Using a rich set of data from Statistics Canada, which tracks the “low-income status” (poverty status) of Canadians since 1992, our research examined various indicators such as the length of poverty spells, rates of entry and exit from poverty, and the persistence of low-income status over time. This detailed data allows us to investigate not just the state of poverty but its dynamics — how people enter and exit poverty, and how long they remain impoverished. This Canadian dataset is unique in the world in terms of quality, coverage, and its ability to study the many different aspects of poverty. We then combined it with the Fraser Institute’s Index of Economic Freedom for Canadian provinces, which has components for government transfers to people, taxation burdens, and regulation of labour.

We found that “extremely” persistent poverty (people who remained more than eight years below the poverty) line was strongly associated with low economic freedom. An extra point on the index of economic freedom — which goes from 0 to 10 — caused a half-point reduction in the rate of extremely persistent poverty.

To give you an idea of the importance of this finding, we took the difference between the provinces of Quebec and Alberta. Both provinces are the extreme ends of the spectrum of economic freedom scores in Canada, with the latter being the freest. We then consider a hypothetical scenario of an “alternate Quebec” with the same level of economic freedom as Alberta. That alternative has an extremely persistent poverty rate of 2.3 percent. In contrast, the “actual” Quebec has a rate of 4.4 percent. Being as economically free as the freest province would cut extremely persistent poverty in Quebec by 50 percent – an immensely desirable result.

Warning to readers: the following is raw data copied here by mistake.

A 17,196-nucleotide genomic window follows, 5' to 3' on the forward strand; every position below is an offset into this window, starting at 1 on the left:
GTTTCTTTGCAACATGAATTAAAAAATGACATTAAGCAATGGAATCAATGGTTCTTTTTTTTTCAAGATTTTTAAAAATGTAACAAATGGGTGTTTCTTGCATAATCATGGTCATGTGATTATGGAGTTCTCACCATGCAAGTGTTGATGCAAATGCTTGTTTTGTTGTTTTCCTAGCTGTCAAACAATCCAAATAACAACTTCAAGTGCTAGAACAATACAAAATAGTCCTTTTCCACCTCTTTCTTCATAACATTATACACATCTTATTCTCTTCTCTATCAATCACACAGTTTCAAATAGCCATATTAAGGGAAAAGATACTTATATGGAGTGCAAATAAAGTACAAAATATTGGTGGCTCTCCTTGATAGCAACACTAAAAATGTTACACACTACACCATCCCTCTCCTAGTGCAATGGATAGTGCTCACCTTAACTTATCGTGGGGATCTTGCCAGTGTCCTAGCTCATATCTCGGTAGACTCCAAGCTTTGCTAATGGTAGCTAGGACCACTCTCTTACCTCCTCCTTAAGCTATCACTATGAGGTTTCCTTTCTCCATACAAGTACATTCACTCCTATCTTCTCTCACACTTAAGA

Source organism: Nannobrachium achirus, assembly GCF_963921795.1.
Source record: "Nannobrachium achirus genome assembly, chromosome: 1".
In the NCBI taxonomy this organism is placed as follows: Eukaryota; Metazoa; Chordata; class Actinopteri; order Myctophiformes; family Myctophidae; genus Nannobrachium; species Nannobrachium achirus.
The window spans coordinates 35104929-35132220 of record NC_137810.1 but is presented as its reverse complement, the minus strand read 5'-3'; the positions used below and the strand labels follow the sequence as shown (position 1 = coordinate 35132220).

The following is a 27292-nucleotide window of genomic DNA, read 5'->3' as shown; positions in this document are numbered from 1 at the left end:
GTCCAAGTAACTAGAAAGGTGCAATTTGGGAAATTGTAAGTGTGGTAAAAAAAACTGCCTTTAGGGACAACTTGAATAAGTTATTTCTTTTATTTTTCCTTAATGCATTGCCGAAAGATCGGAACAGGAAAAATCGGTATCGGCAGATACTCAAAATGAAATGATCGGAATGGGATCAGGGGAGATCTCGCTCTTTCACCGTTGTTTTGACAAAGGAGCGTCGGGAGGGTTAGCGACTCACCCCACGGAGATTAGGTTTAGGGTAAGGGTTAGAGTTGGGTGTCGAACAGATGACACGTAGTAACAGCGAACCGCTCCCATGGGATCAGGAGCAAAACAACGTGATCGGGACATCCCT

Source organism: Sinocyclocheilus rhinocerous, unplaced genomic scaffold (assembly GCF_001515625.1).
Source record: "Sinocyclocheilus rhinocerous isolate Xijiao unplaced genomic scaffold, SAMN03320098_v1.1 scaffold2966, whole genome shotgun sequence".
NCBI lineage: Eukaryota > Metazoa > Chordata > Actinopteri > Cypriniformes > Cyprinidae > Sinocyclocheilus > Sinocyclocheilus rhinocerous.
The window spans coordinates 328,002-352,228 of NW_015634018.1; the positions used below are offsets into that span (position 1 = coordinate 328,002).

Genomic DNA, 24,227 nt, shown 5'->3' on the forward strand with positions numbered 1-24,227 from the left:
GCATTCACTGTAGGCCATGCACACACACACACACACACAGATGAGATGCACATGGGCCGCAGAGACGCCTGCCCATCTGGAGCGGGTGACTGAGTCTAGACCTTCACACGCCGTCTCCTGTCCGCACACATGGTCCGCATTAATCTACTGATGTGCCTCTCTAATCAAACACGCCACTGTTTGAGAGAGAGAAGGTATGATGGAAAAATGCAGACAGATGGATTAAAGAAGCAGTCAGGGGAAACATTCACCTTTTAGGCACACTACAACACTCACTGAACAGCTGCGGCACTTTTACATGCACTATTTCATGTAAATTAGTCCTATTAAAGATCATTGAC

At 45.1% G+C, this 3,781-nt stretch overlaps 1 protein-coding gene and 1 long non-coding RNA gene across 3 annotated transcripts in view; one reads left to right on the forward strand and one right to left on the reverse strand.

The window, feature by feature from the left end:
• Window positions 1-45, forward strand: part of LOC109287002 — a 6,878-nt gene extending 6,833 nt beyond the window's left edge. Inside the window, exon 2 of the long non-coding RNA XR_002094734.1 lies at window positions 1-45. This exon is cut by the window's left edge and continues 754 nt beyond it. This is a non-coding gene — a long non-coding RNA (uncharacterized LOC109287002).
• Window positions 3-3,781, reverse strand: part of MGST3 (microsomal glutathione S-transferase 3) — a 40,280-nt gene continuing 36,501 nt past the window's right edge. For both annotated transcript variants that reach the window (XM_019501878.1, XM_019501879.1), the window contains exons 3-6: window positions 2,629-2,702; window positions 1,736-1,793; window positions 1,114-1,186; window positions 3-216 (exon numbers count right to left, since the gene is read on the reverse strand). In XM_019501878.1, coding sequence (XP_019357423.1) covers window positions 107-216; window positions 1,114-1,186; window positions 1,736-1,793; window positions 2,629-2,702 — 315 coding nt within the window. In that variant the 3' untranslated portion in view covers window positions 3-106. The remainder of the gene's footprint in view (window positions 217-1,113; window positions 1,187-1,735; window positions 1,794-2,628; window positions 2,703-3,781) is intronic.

We made some similar for a host of other variables such as exit and entry rates out/into poverty and probability of exiting poverty after a given number of years in that condition (poverty traps). For example, we also have the proportion of people who never experience poverty over any eight-year window — we call this “the resistance to poverty rate”. Repeating the same exercise as with extremely persistent poverty rates discussed above, we find that 77.2 percent of people in the “alternate Quebec” never experience poverty — compared with 74.4 percent for the actual Quebec.

Our results were strongest when we considered taxation and labour market regulation. Most importantly, government transfers to individuals had no systematic effect (positive or negative). Why do I say “most importantly”? Because government transfers are the “pulling out” mechanism that everyone discusses in most policy conversations about poverty alleviation. While our findings suggest that they are not damaging, they also suggest that they are not terribly important — especially when contrasted with the potency of economic freedom.

Our findings indicate that it’s time to reevaluate approaches to reducing poverty. While targeted redistributive policies may have their place on an individual basis, focusing primarily on these measures is akin to debating wallpaper choices and paint colors while the house is still being built. These discussions, although pertinent, miss the central issue. The primary focus should be on enhancing economic freedom, as it is the key mechanism that enables individuals to elevate themselves out of poverty. Any improvements in economic freedom directly empower people to improve their own economic situations.